Failure of the Seventh Crusade Summary

  • Last updated on November 11, 2022

The Seventh Crusade ended in failure and contributed to the growing disillusionment and anti-Crusade sentiment characteristic of mid- to late thirteenth century Europe.

Summary of Event

A little more than 150 years after Pope Urban II called the First Crusade in 1095, King Louis IX Louis IX (king of France) of France embarked on what historians regard as the end of the crusading movement. Louis can be seen as leader of two crusades, or of one crusade in two phases. In either interpretation, it is the earlier effort that is usually called the Seventh Crusade. [kw]Failure of the Seventh Crusade (1248-1254) [kw]Seventh Crusade, Failure of the (1248-1254) [kw]Crusade, Failure of the Seventh (1248-1254) Crusades;Seventh[07] Egypt;1248-1254: Failure of the Seventh Crusade[2400] Israel/Palestine;1248-1254: Failure of the Seventh Crusade[2400] Europe (general);1248-1254: Failure of the Seventh Crusade[2400] Byzantine Empire;1248-1254: Failure of the Seventh Crusade[2400] Religion;1248-1254: Failure of the Seventh Crusade[2400] Wars, uprisings, and civil unrest;1248-1254: Failure of the Seventh Crusade[2400] Louis IX Blanche of Castile William, earl of Salisbury Robert of Artois Charles of Anjou Alphonse of Poitiers Margaret of Provence Jean de Joinville

It is true that there were attempts to organize crusades for several centuries after the failure of the campaigns of Louis in 1248 and 1270, but none of them succeeded in winning the kind of support that made possible the strong offensives of the twelfth and thirteenth centuries. Indeed, Louis’s abortive crusade of 1270 marked the last full-scale crusade mounted by a European king.

On the diplomatic scene there were compelling reasons for a crusade in the 1240’. In the West, a succession of popes had engaged in a long vendetta with the brilliant Holy Roman Emperor and Crusader, Frederick II Frederick II (r. 1215-1250). In this struggle, crusading had been a factor in several ways. First, although Frederick had promised to lead a crusade in 1215 and 1220, he did not leave until 1227. Pope Gregory IX Gregory IX , angered by his stalling, finally excommunicated him, a ban not lifted until Frederick’s return from the Sixth Crusade.

During the Sixth Crusade, Frederick won Jerusalem in negotiations with al-Malik al-Kāmil Malik al-Kāmil, al- , the sultan of Egypt, Palestine, and Syria (r. 1218-1238). The Christian victory was not long-lived, however; Jerusalem was subsequently retaken in 1244 by the Turks, who were allies of the Egyptians.

Second, Frederick once again found himself the target of papal anger in 1245, when Pope Innocent IV Innocent IV excommunicated him and called for a crusade against Frederick himself at the Council of Lyons.

Although his loyalty to the church was unquestioned, Louis did not support the pope in this venture. Rather, during a serious illness, Louis made a vow that he would take up the cross for the more traditional and popular purpose of reconquering the Holy Land. Louis’s mother, Blanche of Castile Blanche of Castile , tried to dissuade him from his vow, saying that a vow taken in illness was not binding. Louis’s response was to retake his vow on his recovery.

Crusaders disembarking at Damietta, Egypt, from a woodcut in Grand Voyage de Hiérusalem (1522).

(Frederick Ungar Publishing Co.)

Conditions in the East also indicated that the time was ripe for a major thrust against the Muslims, because there was internal rivalry between the Syrian and Egyptian leaders. Another hopeful sign, though misinterpreted, was an apparent chance of allying with the Mongols against the Muslims. Several religious-diplomatic missions had been sent to the Mongol khan, Hülagü Hülagü , and though they had produced no positive results, the possibilities of converting the Mongols and thus procuring a strong ally in the East was a factor in the climate that supported Louis’s Crusade.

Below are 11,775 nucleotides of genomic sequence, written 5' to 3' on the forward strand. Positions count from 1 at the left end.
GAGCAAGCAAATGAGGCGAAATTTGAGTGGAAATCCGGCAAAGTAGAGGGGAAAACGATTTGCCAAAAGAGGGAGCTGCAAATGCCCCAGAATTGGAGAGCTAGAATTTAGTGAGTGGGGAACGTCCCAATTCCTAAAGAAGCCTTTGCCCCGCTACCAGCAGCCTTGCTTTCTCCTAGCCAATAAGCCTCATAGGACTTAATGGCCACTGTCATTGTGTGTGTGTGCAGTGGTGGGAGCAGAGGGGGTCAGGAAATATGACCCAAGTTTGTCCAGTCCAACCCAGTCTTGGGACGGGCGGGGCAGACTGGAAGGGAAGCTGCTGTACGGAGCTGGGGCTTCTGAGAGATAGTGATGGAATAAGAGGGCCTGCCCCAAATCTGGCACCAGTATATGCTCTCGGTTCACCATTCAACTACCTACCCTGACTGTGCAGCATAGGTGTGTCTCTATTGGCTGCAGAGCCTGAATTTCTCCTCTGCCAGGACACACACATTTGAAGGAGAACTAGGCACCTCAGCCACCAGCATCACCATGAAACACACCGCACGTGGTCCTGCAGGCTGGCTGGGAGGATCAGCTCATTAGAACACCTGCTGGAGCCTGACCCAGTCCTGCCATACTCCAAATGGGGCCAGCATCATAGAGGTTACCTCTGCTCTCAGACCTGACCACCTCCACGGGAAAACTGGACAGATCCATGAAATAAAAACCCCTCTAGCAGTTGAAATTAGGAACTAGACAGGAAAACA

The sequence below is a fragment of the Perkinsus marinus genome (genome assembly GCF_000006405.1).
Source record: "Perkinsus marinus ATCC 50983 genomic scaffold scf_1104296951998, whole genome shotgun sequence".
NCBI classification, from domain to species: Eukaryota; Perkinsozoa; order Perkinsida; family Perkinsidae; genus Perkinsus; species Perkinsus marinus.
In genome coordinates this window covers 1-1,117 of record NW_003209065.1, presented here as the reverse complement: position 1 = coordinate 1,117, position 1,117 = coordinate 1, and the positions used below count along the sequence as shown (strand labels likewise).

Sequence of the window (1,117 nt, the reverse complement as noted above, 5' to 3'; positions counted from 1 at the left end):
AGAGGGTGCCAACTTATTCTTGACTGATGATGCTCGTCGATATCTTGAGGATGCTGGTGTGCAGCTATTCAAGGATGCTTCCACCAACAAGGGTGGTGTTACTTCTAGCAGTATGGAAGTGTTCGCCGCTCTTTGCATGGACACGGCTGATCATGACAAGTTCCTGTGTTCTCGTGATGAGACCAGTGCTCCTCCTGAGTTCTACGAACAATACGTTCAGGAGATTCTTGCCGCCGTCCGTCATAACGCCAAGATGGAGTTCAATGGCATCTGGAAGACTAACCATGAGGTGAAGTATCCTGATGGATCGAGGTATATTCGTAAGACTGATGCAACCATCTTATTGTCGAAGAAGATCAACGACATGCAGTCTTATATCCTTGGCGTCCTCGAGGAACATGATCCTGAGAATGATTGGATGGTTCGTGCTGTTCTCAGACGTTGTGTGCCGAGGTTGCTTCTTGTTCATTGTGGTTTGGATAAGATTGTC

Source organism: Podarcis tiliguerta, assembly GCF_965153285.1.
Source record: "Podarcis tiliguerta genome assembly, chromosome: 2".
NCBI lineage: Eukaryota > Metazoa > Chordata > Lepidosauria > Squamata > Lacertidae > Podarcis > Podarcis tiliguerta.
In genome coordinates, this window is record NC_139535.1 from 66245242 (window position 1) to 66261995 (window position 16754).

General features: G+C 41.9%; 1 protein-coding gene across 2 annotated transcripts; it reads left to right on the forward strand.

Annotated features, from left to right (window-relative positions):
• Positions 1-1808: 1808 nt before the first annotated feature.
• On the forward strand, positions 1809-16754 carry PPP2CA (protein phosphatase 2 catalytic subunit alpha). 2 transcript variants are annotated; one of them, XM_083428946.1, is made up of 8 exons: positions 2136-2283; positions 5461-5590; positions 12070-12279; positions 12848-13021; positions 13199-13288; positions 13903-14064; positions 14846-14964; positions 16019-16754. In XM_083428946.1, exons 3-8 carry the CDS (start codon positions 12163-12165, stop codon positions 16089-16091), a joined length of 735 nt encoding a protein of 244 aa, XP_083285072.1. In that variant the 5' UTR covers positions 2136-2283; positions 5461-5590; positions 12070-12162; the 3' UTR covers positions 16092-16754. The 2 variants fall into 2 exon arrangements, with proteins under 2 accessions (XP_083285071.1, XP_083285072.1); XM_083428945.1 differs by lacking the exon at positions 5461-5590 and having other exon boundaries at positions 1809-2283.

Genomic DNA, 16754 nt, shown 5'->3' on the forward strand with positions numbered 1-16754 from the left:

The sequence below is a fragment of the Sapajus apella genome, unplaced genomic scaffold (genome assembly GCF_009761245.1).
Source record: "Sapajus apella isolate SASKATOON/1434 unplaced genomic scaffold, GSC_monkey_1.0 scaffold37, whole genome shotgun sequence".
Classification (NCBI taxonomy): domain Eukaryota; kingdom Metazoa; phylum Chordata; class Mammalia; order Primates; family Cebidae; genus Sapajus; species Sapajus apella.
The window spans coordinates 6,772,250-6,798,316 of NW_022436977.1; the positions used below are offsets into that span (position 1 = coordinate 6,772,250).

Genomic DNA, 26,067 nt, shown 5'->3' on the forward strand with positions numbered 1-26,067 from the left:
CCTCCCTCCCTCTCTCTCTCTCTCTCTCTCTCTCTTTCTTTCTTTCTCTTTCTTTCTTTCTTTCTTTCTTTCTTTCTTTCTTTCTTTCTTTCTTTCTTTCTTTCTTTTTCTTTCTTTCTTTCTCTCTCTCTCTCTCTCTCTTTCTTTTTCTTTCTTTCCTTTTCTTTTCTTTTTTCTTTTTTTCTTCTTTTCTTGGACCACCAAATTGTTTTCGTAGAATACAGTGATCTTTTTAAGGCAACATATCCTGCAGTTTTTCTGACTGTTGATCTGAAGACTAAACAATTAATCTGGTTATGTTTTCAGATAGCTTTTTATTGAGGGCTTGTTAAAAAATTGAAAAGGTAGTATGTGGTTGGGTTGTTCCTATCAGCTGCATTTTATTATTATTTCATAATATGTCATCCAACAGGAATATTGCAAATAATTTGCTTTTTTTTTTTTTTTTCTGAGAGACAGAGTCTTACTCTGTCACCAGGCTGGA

Louis prepared for the Seventh Crusade in a number of ways. First, he wanted to leave behind a stable France. He had quelled two uprisings by barons in 1241 and 1243; as he gathered his forces for the Seventh Crusade, he persuaded many of the dissident barons to accompany him. He also sent emissaries around the country to investigate any wrongdoings by his government or dissatisfaction of his subjects. As a result of this investigation, he overhauled his administration and left experienced, trustworthy officials in charge during his absence.

Second, Louis carefully planned for the material needs of his expedition. The Seventh Crusade, which was more carefully planned than any of the expeditions that had preceded it, included the construction of a port of embarkation at Aigues-Mortes, not far from Marseilles, as well as the shipping of a large number of supplies ahead to Cyprus. Further, Louis embarked on negotiations with the Genoese for transportation and the recruitment of an army of at least ten thousand men.

Apart from a small contingent from England under William William, earl of Salisbury , the earl of Salisbury and grandson of Henry II (r. 1154-1189), most of the force was French, and a large proportion was supported directly by the king. Among the leading barons were three of the French king’s brothers: Robert of Artois Robert of Artois , Charles of Anjou Charles of Anjou , and Alphonse of Poitiers Alphonse of Poitiers . Louis’s wife, Margaret of Provence Margaret of Provence , also accompanied the expedition, a reminder that Crusaders of knightly rank were accustomed to bringing an entire household. In this case, Margaret played a strategic role in the evacuation after Louis’s defeat.

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Louis received little help from the pope in organizing his Crusade. The pope’s crusade against Frederick II as well as his call for a crusade in Spain diluted the crusading effort across Europe. Most of Louis’s support came from within France, with the Catholic Church contributing funds that covered approximately two-thirds of his expenses. Louis also contributed a great deal of his own money to support the expedition.

After three years of preparation, the expedition sailed for Damietta after wintering at Cyprus. Louis reached the Nile River near Damietta by June of 1249. The plan called for conquering Muslims of the Ayyūbid Dynasty in Egypt, thus forcing them to make concessions in the Holy Places. Louis was following the strategy of the Fifth Crusade, when Damietta was offered in exchange for Jerusalem. In a rapid, excellently organized landing and attack, the Crusaders routed an Egyptian force that had come to the coast to meet them. Pushing on to Damietta itself by June 6, the Crusaders found the place deserted and were able to take it over with little or no loss, thus providing themselves with an ideal base of operations.